Union Backs New Workers’ Rights Watchdog

Union Backs New Workers’ Rights Watchdog

Union Backs New Workers’ Rights Watchdog

Union Backs New Workers’ Rights Watchdog

Union Backs New Workers’ Rights Watchdog

The Workers Union is backing the government’s new workers’ rights watchdog.

In a statement released this morning, a union spokesperson described it as a ‘huge step forward in industrial relations.’

The watchdog – which has yet to be formally named – will tackle important issues, such as protecting the rights of working people, dealing with modern slavery and enforcing minimum wage payments.

The Workers Union said: ‘We are delighted that the government has chosen to take this path. Politicians are often derided for their inability to keep their promises, but it seems that this time, there’s a clear commitment to holding exploitative employers to account.’

Under current arrangements, responsibility for policing employers is split between the Gangmasters and Labour Abuse Authority, The Employment Agency Standards Inspectorate and HM Revenue and Customs. The new enforcement body will centralise operations and enable information to be shared more easily.

It will also expose employers who fail to cough up staff wages  – with powers available to fine them up to £20,000 per affected worker.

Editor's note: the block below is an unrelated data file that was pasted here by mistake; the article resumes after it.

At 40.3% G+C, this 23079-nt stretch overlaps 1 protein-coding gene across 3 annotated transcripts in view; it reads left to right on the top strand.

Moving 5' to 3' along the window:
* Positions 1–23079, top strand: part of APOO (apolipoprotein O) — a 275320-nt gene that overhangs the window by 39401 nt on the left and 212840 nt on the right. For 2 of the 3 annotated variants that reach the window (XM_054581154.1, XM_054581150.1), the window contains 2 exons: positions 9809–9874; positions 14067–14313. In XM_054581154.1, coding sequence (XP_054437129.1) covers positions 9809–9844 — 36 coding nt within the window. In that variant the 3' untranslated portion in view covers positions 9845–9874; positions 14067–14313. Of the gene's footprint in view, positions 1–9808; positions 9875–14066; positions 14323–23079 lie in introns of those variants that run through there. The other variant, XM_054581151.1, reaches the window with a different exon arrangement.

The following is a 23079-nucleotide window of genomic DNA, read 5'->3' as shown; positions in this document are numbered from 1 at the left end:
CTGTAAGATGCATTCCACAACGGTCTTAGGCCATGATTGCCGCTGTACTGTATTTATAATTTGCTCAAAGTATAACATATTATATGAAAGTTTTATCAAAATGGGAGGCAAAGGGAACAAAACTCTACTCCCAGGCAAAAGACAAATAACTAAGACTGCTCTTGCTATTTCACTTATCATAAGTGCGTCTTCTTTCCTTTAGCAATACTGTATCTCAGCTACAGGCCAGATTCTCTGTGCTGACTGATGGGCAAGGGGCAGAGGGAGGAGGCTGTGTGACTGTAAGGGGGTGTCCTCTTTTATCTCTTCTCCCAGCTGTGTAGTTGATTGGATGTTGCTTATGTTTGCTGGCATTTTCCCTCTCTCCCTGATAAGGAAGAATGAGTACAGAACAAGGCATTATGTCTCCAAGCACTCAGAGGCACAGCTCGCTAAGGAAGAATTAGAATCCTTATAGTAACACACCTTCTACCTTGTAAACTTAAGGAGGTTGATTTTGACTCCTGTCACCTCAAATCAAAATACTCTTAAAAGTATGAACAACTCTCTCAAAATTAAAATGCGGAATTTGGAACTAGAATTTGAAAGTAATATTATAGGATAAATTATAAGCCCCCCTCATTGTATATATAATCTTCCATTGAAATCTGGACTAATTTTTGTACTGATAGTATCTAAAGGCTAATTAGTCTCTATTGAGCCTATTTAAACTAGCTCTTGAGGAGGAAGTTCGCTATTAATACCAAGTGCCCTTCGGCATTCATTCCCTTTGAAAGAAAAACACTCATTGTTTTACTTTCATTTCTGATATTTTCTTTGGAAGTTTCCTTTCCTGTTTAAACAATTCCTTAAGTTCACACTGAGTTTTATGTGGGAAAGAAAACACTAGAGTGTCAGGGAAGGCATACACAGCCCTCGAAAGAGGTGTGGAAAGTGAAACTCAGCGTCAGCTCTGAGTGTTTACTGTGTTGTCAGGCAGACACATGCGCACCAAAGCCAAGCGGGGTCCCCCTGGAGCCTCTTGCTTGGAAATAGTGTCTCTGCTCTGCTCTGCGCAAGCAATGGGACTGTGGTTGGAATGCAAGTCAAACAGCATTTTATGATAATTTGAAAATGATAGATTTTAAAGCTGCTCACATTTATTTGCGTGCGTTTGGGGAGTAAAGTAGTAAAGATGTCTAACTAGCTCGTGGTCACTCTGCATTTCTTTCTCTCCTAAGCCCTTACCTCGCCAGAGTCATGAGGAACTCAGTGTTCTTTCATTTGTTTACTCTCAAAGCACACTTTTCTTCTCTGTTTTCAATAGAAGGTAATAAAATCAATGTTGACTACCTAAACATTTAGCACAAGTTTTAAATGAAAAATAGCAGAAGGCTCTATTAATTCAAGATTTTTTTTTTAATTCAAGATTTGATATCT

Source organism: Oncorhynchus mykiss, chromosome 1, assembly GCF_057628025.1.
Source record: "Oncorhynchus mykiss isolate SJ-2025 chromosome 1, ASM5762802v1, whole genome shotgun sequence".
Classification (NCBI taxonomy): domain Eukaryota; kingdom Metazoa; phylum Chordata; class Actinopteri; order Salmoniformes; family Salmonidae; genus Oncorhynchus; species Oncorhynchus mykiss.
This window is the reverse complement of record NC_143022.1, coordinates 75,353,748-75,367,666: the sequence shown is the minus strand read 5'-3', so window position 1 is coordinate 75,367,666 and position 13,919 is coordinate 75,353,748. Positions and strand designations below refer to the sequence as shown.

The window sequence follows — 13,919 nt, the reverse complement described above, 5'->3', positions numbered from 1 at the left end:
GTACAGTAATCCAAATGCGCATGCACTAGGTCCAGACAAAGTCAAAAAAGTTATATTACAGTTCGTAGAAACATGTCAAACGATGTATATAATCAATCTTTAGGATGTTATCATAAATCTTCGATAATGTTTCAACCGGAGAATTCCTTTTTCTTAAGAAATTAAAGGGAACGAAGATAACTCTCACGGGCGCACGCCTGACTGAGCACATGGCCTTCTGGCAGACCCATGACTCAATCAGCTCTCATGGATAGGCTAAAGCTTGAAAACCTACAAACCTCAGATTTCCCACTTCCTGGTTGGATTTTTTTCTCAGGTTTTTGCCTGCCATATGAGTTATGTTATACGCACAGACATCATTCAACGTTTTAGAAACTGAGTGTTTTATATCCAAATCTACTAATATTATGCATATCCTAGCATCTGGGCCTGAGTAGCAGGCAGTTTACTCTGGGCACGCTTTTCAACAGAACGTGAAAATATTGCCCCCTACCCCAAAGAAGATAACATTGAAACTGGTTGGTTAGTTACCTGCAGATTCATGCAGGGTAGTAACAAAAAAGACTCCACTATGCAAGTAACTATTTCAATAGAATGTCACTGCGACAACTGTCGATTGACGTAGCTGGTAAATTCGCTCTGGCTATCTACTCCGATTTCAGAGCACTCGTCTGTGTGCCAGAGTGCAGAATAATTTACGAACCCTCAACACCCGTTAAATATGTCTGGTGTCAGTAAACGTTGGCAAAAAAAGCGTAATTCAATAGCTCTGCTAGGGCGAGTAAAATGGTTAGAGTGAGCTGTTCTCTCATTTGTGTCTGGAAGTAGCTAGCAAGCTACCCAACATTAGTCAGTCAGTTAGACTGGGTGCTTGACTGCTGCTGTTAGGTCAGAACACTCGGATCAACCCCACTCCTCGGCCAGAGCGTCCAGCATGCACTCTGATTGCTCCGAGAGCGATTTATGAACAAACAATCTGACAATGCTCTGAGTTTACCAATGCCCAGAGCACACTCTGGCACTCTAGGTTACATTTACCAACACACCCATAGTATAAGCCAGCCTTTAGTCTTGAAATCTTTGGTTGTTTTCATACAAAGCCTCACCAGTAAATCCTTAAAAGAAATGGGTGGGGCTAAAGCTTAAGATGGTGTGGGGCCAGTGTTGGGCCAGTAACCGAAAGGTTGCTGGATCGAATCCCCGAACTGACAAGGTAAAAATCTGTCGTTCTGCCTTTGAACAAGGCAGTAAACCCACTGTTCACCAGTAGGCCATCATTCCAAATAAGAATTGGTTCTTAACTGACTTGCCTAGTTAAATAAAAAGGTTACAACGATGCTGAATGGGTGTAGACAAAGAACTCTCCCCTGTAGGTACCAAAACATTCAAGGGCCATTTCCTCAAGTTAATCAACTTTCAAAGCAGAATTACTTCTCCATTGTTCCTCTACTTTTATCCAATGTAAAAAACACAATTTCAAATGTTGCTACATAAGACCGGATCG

The business minister, Paul Scully said: ‘This government has been absolutely clear that we will do whatever we can to protect and enhance workers’ rights.

‘The vast majority of businesses want to do right by their staff, but there are a minority who seem to think the law doesn’t apply to them. Exploitative practices like modern slavery have no place in society.

‘This new workers’ watchdog will help us crack down on any abuses of workers’ rights and take action against companies that turn a blind eye to abuses in their supply chains, while providing a one-stop shop for employees and businesses wanting to understand their rights and obligations.’

The Workers Union stands up for working people

This watchdog represents an important development in the contract between working people and the state. Whereas some commentators predicted that the post-Brexit world would see the rights of workers thrown to the wind, the government has chosen to take the path less-travelled and bring extra muscle to a very real and pernicious problem.

In doing so, they have sent a strong message to dodgy employers that time is running out for them. But this, alas, is only the beginning of the story. The government must set a firm timetable for the creation of this body. They must also tackle not just the quality of employers, but the quality of jobs available to working people.

Workers want jobs, but they also want jobs that offer fulfilling careers that nurture aspiration and offer a good standard of living. That is what The Workers Union will continue to campaign for – now and in the future.

The Workers Union – fighting for social justice, fighting for you

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